- Once you’re inside the Setup screen of Windows 11, select the Download upgrades, drivers, and optional features (recommended), then follow the remaining instructions to complete the upgrade to Windows 11.
If this method didn’t work in your case, or you’re looking for a different method move down to the next potential fix below.
Use the Media Creation tool to Upgrade
If the method above (mounting a Windows 11 ISO file directly) did not work in your case, you can always use the MCT (Media Creation Tool) to burn a DVD or turn any flash drive (over 8 GB) into a compatible Windows 11 installation media.
After you do this, you can change the boot order accordingly and perform the upgrading procedure directly from your flash drive.
Prerequisites: On top of an Internet connection, you need a blank DVD disk of at least 8GB and a DVD Burner or a flash drive of at least 8 GB of available storage.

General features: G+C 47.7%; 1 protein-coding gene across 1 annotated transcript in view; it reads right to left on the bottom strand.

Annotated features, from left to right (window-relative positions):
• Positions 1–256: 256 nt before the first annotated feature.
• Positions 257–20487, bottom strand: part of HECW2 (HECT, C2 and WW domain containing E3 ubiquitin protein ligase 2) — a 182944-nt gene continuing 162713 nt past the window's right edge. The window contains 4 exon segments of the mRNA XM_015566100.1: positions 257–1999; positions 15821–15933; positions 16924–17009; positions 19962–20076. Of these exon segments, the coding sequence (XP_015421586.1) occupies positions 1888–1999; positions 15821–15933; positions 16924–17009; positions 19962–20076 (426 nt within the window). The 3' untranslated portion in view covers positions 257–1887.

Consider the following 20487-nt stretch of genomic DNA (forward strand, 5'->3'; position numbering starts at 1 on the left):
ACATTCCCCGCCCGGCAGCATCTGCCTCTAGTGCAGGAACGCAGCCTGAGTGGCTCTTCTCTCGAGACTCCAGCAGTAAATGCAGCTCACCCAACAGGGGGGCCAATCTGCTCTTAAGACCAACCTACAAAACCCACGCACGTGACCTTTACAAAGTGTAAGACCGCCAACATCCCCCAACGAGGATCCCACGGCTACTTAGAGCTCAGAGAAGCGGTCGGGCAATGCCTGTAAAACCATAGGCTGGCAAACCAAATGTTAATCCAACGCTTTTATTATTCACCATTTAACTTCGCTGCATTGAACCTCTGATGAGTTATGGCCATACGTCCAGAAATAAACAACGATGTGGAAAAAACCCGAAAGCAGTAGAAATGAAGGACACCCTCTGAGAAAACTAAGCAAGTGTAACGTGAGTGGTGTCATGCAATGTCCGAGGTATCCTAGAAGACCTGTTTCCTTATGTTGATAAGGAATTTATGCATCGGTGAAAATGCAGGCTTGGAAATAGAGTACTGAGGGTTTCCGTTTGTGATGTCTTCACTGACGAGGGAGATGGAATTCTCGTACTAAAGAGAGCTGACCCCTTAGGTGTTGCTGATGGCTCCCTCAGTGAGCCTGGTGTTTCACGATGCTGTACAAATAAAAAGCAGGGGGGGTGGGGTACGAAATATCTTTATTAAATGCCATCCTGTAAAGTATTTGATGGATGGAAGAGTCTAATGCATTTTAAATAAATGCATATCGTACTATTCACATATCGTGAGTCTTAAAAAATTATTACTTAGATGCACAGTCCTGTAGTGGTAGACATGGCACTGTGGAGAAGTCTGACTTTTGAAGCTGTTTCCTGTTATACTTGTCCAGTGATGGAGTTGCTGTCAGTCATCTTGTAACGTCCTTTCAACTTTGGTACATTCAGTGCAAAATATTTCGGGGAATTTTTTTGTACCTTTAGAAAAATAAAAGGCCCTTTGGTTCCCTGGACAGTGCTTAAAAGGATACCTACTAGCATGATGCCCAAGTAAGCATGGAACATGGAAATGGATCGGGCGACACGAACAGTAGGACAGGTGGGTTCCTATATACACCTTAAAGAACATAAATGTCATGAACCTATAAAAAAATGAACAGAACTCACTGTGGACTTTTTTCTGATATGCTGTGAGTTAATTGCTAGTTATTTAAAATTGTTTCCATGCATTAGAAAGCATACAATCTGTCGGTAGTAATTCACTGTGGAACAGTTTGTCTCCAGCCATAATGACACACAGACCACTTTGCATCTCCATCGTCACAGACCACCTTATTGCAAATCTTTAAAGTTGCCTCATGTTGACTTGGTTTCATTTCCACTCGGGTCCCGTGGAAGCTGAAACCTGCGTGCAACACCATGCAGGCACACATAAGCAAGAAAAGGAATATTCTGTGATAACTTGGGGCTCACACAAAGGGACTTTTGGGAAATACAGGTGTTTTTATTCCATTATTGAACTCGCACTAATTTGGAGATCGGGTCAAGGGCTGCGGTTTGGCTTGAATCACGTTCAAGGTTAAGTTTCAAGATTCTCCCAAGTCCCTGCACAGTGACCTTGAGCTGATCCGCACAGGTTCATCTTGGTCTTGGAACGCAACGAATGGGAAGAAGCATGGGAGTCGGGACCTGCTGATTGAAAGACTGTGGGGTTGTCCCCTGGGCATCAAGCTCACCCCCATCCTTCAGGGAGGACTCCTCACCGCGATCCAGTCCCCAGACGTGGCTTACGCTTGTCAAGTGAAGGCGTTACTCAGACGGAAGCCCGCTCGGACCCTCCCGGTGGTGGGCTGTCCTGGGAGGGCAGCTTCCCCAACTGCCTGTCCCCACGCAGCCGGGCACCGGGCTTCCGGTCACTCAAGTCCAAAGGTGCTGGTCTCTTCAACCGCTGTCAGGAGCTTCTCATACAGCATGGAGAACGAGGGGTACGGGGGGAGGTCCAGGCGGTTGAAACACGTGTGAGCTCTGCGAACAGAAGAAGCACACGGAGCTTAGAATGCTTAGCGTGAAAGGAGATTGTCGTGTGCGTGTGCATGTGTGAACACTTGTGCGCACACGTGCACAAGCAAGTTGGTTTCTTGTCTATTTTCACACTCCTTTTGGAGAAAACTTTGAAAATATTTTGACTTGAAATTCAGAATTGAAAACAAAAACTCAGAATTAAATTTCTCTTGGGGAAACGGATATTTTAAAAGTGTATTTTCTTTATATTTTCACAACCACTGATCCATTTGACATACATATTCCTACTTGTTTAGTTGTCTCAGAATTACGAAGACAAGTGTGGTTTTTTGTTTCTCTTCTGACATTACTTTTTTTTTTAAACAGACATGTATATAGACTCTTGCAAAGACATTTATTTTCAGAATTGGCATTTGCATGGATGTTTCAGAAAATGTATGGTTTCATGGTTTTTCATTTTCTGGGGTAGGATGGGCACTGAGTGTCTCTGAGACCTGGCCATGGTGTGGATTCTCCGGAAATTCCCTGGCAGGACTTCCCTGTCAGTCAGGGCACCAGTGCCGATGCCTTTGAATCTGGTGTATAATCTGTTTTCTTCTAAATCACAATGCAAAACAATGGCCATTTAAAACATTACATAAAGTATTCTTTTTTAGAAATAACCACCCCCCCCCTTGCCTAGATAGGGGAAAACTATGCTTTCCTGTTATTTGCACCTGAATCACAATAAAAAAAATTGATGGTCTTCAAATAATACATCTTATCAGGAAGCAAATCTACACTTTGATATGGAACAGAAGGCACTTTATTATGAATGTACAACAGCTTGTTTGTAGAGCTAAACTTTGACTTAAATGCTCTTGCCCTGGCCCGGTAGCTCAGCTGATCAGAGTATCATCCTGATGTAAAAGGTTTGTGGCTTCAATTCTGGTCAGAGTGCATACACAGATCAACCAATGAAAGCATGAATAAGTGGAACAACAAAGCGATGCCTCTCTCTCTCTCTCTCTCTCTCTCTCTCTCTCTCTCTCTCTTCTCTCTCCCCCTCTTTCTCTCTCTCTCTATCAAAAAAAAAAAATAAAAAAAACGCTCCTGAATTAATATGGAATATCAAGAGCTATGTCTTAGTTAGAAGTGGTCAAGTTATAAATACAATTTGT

If you meet one of these requirements and you are prepared to go this route, follow the instructions below to use the Media Creation tool to upgrade to Windows 11 and avoid the 0xa0000400 error:
- Open your favorite browser and visit the Windows 11 download page.
- Once you’re inside the Windows 11 Download page, scroll down to the Create Windows 11 Installation Media section, then click on the Download Now button.
- Wait until the executable is downloaded locally, then double-click on it.
- When prompted by the User Account Control window, click Yes to grant admin access.
- Inside the Windows 11 Installation Media creator tool, accept the License Agreement first, then select the edition of Windows 11 that you want to create an installation media for.
- At the next screen, select USB flash drive or ISO file – depending on if you want to create a flash drive or DVD installation media of Windows 11.
- Follow the remaining prompts to complete the creation of the Windows 11 installation media, then reboot your PC and insert the DVD or plug in your flash drive to perform the upgrade to Windows 11.